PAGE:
• Yeah, I don’t really get why they don’t add it in either. My guess is probably trying to focus efforts on the Edge 520+ codebase, rather than continuing to maintain the Edge 520 from a dev standpoint.

      Though, the opposite side to that argument is honestly there’s almost nothing that would matter on the Edge 520 anyways in CIQ3. Most of it simply doesn’t apply here, about the only thing that’s tangible is the app trials piece. HRV I suppose, but most folks are more focused on 24×7 HRV data in terms of intent with the line item.

    • Eli

      Messaging, Menu2, byte array (while a byte stream may be more for audio data the memory size limits in connect iq make it useful for everything else), crypto, bike radar. Seems like lots of stuff could be useful. Especially if you assume development resources for connect iq apps will be low so best to make it easier to target all devices and do less coding specific for each device.

      But going by the SDK there may be a good reason the 520 is cut off:
      520:
      app id=”watch-app” memory_limit=”262144″
      app id=”widget” memory_limit=”262144″
      app id=”datafield” memory_limit=”32768″
      520 plus:
      app id=”watch-app” memory_limit=”1048576″
      app id=”widget” memory_limit=”1048576″
      app id=”datafield” memory_limit=”131072″

      The 520 has way less memory to work with.

      Just as a point of comparison the 820:
      app id=”watch-app” memory_limit=”1048576″
      app id=”widget” memory_limit=”1048576″
      app id=”datafield” memory_limit=”131072″
      app id=”background” memory_limit=”131072″

      and the 1030:
      app id=”watch-app” memory_limit=”1048576″
      app id=”widget” memory_limit=”1048576″
      app id=”datafield” memory_limit=”131072″

      So from a connect IQ memory perspective the 520+, 820, and 1030 are the same. The 520 and 130 have much less memory for an app to run in

    • David Hall

      Is there any reason to suspect the 520+ is an 820 with different firmware? Seems like that would greatly simplify the supply chain.

    • Edge 820 is a touch screen, Edge 520+ isn’t.

      There’s other hardware similarities that basically make it 520 hardware with some minor updates (like more storage space).

    • David Hall

      Touché. I should have said “innards”.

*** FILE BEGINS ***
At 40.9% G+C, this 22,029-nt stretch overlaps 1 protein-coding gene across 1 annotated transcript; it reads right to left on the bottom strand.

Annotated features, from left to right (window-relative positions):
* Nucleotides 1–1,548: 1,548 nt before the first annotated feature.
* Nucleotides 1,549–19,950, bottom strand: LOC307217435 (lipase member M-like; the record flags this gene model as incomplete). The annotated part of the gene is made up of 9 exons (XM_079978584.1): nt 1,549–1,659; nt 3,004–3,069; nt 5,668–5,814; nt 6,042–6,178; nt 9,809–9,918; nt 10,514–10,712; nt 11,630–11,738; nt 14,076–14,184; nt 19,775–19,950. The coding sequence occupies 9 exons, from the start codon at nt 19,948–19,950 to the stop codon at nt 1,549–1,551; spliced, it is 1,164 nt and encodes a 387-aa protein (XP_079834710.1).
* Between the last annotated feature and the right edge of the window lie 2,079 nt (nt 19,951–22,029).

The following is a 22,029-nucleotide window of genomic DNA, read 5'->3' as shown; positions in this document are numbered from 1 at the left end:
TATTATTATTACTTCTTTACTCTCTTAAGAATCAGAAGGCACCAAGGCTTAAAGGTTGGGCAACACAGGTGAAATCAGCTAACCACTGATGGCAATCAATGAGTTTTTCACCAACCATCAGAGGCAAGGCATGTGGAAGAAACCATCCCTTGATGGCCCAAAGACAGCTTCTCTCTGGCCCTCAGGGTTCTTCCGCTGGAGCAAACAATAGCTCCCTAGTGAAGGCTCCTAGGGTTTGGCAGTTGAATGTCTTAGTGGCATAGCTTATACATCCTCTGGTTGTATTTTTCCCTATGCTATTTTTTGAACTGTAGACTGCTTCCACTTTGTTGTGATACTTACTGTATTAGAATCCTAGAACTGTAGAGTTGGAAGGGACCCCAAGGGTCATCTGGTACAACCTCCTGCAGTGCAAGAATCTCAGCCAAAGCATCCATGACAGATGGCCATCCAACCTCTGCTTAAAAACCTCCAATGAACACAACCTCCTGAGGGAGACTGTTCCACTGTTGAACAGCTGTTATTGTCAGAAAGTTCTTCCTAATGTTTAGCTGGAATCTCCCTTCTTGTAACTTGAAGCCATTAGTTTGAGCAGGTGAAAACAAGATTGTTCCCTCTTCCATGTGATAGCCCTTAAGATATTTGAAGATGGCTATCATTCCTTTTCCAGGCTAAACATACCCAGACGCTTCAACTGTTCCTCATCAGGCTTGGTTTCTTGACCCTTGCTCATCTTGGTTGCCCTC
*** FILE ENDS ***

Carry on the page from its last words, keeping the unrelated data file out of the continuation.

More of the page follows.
• Eli
      So from a connect IQ memory perspective the 520+, 820, and 1030 are the same. The 520 and 130 have much less memory for an app to run in

      It’s true the 520 has much less memory for datafields than the other devices you list, but it’s the same as the watches – for instance the 5 series and the FR 645 – which are getting the update. It could be that the Edge units need more memory than watches to render a data field, but if so it seems odd that they’ve been coping with 2.x with the same amount of memory as watches, when watches with only 16k of memory for datafields were dropped after 1.x.

    • Matthew

      The memory limits you’ve quoted are virtual address spaces, not physical memory. It doesn’t explain why the 520 can’t be flashed to an OS with larger virtual address spaces so that it could thus support CIQ 3.0 … though I’m not discounting the possibility that there actually is something preventing it. *shrug*

    • I think it may not be as simple as that; they dropped the Fenix 3 from v 2.0 because it only had 16k for fields, and it was not much more than a year old and that was a full 9 months before the Fenix 5 was in the hands of users (6 months before it was announced).
      And as above, I don’t think memory is the reason for the 520 anyway.

  2. bob190

    Any chance we will see a Pandora on a Garmin device anytime soon? Don’t really care much about Deezer.

    While I am a Apple Watch 3 LTE user, I also have a cheap Ticwatch E which runs WearOS 2.0. For the money (< $150USD) it is a great device with accurate GPS, and the ability to use Pandora offline.

    It is one of the glaring omissions from the Apple Watch as Pandora has pulled their AW app altogether.

    I would definitely invest in a 645M if it had the ability to use Pandora offline like the Ticwatch.

    • Not sure on Pandora – I don’t remember seeing a Pandora attendee there, but I also didn’t meet everywhere there either.

    • bob190

      OK. Thanks.

      I think in the U.S. anyway, Pandora or Spotify would be a must, since Apple Music isn’t possible and don’t think there are many Deezer subscribers.

      Would have thought they would have had more deals with streaming services up front as it is an every shrinking population that actually owns music they can transfer to a device. I know personally, I subscribe to Apple Music and Pandora Plus, so really don’t own many MP3s or AACs I currently listen to that I could transfer to a device. I use both of those services in my car that has Apple CarPlay.

      Seems it would make sense for Spotify/Pandora to get their apps on Garmin devices to at least cover all of their bases. Especially given Pandora already has a WearOS and Fitbit app.

  3. Mike

    They’re trying to add tons of half-baked features not even addressing the elephant in the room that devices only synchronize to Connect and ignore down synchronization.